Oracle is seeking a whopping $9.3 billion in damages from Google over its continued use of Java in Android.
There have been so many high-profile tech-related court cases in recent years - Apple vs Samsung, Apple vs The FBI, Microsoft vs Everyone - that it's easy to forget the ongoing dispute between Oracle and Google.
But make no mistake, the stakes are particularly high for this case. The six-year-old case revolves around Oracle's assertion that Google should be paying a license fee for its use of portions of the Java programming language (which Oracle owns) in the core make-up of Android.
The jury couldn't come to a decision in the 2012 trial between the two parties, but it's all about to kick off again. Oracle will be seeking a staggering $9.3 billion in damages from Google when a new trial commences on May 9.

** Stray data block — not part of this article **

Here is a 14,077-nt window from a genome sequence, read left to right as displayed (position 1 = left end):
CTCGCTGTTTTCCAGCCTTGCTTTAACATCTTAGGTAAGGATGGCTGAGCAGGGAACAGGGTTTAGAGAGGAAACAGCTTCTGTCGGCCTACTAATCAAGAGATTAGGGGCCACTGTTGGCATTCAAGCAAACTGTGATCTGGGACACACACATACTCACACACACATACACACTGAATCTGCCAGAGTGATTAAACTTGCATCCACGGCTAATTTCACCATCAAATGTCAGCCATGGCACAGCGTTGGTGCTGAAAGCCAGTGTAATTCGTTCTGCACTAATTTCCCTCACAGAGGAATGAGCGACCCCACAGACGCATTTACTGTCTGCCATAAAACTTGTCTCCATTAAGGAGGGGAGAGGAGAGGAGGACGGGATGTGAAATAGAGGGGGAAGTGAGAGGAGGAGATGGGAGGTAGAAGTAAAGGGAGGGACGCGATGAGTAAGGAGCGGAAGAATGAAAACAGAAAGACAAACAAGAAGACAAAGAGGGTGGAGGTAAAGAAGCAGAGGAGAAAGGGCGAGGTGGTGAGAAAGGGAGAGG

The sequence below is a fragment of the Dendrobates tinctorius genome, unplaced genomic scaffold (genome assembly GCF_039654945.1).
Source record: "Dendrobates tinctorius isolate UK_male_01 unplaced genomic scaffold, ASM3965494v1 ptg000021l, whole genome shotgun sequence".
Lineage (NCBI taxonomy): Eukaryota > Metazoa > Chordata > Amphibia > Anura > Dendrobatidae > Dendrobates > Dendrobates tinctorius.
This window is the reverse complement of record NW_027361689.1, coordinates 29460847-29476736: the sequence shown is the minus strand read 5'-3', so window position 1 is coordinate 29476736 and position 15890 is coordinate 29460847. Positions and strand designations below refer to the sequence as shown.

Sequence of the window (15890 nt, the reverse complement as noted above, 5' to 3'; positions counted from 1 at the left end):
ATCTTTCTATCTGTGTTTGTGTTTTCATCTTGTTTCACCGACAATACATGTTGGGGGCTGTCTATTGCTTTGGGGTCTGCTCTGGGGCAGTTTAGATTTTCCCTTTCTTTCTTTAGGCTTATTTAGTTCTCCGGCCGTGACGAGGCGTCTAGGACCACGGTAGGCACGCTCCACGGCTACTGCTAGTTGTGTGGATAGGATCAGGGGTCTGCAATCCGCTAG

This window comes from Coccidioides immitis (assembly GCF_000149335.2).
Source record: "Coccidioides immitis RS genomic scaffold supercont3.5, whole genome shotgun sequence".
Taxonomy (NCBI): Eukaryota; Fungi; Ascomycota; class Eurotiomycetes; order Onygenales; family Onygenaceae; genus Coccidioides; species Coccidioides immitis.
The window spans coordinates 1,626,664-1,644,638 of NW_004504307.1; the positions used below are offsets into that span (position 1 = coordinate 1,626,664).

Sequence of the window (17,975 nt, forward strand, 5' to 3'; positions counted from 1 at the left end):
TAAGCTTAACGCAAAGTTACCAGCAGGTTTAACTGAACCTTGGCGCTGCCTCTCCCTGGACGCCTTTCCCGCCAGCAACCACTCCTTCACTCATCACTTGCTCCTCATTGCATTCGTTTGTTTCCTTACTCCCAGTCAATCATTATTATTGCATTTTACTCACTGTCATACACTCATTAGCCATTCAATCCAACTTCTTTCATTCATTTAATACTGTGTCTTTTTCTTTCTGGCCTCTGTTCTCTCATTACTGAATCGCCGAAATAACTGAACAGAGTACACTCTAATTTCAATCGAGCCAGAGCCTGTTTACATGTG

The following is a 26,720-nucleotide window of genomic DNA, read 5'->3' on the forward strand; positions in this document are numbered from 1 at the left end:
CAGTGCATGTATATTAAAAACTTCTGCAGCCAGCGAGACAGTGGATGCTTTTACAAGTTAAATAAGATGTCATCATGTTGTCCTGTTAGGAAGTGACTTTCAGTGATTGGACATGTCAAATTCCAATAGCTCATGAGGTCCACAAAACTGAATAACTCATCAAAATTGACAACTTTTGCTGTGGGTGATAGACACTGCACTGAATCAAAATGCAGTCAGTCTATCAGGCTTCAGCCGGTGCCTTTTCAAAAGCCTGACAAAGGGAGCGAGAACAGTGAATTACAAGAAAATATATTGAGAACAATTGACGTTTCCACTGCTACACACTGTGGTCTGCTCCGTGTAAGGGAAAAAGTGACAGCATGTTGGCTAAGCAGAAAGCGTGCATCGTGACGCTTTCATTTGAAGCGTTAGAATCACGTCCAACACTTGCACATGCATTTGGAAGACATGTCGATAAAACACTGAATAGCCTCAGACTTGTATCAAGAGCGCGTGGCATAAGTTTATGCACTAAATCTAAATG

Uncovered court filings reveal the headline figure, which was apparently reached by a damages expert hired by Oracle. It's roughly ten times bigger than the figure Oracle wanted at the time of the last trial, and it could be reduced before the trial commences.
So why the inflated figure? It's simple, really: Android in 2016 is much, much bigger than it was in 2012. In fact, it's the biggest OS in the world. The new trial will also cover six more versions of Android than that original case.
Related: Android vs iOS vs Windows 10 Mobile
There's also the fact that the smartphone industry as a whole has rocketed over the past four years.
As PC World points out, Google will inevitably come to a much lower estimation of the damages Oracle may have incurred. Another recent filing suggests that this figure could be as low as $100 million.
Even a figure somewhere in the middle would prove an expensive day in court for Google. But then, with parent company Alphabet making $4.9 billion in profit during the last quarter alone, we think they can afford it.